Freight Bill Auditing: Are you Being Overcharged?

 

Invoice

Freight costs can add up quickly. The more you need to move your goods around, the more you need to keep careful track of what you are being charged. This can be critical in cases where customers are not reimbursing you for freight charges, or you are moving goods from one site to another and not able to recoup freight costs. It is a good practice to audit your freight bill after delivery to ensure that the negotiated cost is actually what you paid.

Statutes of Limitations

Different countries have different statutes of limitations on when you can dispute while it is in your best interest to audit your freight bills as soon as possible, make sure to check into your local laws to find out just how long you have to dispute your freight bills and recoup your costs.

Why Overcharges Happen

There are several reasons that overcharges happen. Undercharges can happen as well, but they are much rarer than an overcharge.

The main reason overcharges happen is that many shipping companies outsource their billing. This means that if you negotiated a nonstandard rate for your shipping, or a special rate for some reason, your contract may not be passed along to the billing company and you are charged standard rates. Invoices are sent and paid to the billing vendor instead of directly to the carrier.

Because of this, many times the carriers are just receiving a lump sum of money directly from their billing vendor and never get to review individual contracts. They leave that review up to the billing vendor.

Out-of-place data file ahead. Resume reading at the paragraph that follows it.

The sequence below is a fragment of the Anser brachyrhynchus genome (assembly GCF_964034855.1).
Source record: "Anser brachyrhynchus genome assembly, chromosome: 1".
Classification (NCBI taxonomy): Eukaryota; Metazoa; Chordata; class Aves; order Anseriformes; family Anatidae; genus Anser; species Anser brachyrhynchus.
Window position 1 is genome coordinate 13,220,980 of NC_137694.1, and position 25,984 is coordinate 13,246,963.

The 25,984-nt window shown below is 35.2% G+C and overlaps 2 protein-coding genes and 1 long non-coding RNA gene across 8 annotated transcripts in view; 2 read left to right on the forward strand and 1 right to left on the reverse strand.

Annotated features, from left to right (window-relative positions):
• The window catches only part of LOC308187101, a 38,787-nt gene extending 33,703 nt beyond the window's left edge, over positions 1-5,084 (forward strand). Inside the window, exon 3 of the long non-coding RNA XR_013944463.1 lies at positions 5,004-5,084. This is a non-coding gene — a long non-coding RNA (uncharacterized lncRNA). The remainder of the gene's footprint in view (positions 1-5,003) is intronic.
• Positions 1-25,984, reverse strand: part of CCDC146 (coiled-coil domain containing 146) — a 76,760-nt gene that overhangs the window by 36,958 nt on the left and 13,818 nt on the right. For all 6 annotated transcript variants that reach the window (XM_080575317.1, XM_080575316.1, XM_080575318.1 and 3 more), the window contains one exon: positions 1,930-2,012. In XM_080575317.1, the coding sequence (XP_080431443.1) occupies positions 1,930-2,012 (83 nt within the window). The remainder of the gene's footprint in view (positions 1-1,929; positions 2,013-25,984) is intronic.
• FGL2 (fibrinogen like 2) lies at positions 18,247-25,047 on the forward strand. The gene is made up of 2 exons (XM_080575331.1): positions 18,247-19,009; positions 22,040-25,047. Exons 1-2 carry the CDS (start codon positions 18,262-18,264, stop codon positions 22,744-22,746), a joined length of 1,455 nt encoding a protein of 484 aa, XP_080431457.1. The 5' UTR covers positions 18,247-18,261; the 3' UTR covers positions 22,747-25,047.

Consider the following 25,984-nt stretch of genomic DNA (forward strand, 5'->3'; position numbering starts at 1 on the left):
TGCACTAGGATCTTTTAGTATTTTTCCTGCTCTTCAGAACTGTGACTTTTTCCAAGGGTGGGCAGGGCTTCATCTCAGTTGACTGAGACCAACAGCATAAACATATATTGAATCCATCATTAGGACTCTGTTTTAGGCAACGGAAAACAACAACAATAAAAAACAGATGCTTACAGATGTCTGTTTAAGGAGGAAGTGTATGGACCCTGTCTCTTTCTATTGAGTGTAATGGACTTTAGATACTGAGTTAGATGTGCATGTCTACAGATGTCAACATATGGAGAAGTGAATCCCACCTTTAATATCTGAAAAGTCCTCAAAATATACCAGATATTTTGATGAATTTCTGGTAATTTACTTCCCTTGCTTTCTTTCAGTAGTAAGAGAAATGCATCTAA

Keep Detailed Records

The best way to dispute overages on freight charges is to have a very detailed paper trail. Contracts that are worked out over dinner and agreed to with a handshake are most likely not to hold any weight when you go to dispute overage charges. Make sure to write down and document all of your freight charge negotiations with your carrier. When both parties agree to terms, draw up a contract and have both parties sign to make it legal. This way if overage costs occur, you have a legal and binding document to refer back to in order to hold the shipping carrier to the deal you struck.

Using a Third Party Auditor

If you do a lot of shipping, one of the options you have is to hire a company that will perform audits for you. Again, the amount of money that the firm is able to recoup for you is going to depend directly on how detailed your records are.

Many of these companies operate on a recovery cost basis. For example, they will take 50% of all the returned costs in payment. This means that if they recover nothing, you get charged nothing.

When preparing your goods for transport, trust industrial packing experts like Cratex to make sure your goods are packed properly for their trip. Contact us today for a quote!